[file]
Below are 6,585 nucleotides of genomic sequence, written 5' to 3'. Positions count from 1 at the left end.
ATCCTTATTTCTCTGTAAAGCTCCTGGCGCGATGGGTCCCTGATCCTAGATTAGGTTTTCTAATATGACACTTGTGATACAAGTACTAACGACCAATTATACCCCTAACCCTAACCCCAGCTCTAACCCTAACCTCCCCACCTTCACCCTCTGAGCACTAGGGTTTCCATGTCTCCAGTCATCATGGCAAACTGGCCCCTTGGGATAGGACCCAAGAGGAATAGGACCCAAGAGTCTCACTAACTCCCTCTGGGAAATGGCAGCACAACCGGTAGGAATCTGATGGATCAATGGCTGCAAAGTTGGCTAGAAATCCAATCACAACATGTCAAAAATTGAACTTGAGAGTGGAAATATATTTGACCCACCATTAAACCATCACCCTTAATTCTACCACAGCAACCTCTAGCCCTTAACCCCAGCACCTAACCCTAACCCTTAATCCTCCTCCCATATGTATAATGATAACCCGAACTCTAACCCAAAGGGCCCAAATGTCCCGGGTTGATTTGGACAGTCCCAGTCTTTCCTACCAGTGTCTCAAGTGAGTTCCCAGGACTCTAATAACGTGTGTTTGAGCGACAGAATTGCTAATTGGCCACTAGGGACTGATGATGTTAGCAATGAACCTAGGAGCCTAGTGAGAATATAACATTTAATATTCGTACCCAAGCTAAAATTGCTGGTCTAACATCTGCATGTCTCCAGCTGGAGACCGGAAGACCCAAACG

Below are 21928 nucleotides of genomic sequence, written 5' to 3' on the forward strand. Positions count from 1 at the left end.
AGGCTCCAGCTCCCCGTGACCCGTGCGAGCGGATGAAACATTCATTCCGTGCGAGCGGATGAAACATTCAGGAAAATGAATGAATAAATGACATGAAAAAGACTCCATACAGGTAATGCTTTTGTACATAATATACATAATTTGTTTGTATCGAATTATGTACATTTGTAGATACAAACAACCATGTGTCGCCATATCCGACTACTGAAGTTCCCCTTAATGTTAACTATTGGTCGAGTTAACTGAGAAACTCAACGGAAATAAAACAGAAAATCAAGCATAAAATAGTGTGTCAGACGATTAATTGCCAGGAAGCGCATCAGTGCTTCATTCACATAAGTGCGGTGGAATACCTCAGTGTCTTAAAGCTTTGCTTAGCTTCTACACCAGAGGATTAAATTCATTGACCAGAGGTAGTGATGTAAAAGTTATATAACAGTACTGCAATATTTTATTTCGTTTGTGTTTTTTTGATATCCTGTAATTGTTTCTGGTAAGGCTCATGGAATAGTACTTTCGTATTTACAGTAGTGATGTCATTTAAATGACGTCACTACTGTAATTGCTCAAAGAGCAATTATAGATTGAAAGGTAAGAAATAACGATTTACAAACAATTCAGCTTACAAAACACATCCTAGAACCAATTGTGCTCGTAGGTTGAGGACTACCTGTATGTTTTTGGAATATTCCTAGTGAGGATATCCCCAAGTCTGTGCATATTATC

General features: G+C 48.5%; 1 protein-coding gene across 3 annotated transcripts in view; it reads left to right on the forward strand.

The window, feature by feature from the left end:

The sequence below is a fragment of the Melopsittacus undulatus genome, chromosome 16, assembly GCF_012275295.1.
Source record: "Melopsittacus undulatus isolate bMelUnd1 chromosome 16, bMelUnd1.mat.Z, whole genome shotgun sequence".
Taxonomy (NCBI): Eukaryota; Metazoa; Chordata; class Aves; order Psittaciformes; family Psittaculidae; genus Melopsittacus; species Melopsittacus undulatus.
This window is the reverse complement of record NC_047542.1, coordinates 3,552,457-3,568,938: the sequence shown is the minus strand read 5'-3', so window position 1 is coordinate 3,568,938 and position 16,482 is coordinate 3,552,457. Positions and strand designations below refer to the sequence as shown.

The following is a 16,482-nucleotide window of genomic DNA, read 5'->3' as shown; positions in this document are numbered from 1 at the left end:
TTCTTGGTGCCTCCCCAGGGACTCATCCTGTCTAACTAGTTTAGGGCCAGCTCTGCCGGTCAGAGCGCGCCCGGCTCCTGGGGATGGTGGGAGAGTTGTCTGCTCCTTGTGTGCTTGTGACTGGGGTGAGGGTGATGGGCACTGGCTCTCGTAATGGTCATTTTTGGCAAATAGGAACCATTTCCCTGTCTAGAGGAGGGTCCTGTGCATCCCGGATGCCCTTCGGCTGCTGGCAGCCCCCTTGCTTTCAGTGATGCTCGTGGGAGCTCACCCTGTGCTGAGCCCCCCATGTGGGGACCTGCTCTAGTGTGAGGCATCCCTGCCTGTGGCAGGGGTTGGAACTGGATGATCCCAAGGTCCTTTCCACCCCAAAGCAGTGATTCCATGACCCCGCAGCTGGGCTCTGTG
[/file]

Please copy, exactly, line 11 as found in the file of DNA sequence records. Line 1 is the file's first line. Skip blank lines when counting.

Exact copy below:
The following is a 16,482-nucleotide window of genomic DNA, read 5'->3' as shown; positions in this document are numbered from 1 at the left end: